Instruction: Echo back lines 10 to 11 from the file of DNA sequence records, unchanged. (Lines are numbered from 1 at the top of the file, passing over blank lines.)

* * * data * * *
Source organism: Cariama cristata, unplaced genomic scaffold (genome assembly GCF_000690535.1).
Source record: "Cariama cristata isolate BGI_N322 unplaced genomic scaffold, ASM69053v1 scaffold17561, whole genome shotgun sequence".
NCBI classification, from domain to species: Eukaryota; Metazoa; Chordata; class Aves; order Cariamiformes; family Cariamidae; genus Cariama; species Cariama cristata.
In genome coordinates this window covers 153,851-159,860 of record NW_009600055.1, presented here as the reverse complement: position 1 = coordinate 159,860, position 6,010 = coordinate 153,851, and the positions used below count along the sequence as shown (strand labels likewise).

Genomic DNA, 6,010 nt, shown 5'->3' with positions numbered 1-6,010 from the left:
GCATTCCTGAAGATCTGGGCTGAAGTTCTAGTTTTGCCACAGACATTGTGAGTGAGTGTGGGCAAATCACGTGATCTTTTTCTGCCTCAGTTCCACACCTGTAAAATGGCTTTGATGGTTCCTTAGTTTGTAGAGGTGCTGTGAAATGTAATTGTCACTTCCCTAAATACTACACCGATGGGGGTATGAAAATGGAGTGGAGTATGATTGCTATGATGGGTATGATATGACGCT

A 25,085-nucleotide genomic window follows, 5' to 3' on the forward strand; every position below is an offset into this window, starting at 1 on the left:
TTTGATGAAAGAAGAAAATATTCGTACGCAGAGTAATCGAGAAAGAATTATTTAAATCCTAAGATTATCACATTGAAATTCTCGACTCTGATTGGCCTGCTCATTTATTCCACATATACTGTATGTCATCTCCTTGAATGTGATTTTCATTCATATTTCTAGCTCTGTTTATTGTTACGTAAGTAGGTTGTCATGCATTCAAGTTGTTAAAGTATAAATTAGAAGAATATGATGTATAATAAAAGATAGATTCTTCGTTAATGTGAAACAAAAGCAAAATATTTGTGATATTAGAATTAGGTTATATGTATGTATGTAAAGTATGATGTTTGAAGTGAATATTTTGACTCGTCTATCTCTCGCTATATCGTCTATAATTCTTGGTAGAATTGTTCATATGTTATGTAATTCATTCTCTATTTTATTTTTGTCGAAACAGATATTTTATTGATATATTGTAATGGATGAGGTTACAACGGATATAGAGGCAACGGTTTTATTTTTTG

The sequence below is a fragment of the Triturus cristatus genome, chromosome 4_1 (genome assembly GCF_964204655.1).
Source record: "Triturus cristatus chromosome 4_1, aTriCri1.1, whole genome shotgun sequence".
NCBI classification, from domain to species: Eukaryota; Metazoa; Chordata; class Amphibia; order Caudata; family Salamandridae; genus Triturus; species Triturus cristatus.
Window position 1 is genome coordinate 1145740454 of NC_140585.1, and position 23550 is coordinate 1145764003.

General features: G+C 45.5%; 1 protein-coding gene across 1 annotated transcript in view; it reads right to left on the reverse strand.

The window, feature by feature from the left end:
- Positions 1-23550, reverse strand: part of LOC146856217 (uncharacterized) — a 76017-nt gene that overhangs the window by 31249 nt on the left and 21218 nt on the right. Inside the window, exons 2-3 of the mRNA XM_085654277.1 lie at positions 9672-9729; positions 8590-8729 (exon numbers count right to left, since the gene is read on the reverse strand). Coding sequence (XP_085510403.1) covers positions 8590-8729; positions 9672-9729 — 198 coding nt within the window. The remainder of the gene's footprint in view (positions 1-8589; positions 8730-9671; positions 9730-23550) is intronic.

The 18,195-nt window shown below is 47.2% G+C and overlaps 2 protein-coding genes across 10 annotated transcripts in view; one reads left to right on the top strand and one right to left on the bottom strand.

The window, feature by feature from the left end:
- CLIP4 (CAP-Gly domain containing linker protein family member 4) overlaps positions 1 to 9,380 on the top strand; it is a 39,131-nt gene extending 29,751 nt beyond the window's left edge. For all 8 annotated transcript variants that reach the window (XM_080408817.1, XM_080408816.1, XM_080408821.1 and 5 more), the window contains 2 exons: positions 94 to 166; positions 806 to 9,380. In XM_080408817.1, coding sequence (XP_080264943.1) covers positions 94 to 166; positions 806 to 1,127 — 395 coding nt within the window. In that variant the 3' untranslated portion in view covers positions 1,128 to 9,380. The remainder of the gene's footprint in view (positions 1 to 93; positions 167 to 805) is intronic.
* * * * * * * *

Source record: "Triturus cristatus chromosome 4_1, aTriCri1.1, whole genome shotgun sequence".
NCBI classification, from domain to species: Eukaryota; Metazoa; Chordata; class Amphibia; order Caudata; family Salamandridae; genus Triturus; species Triturus cristatus.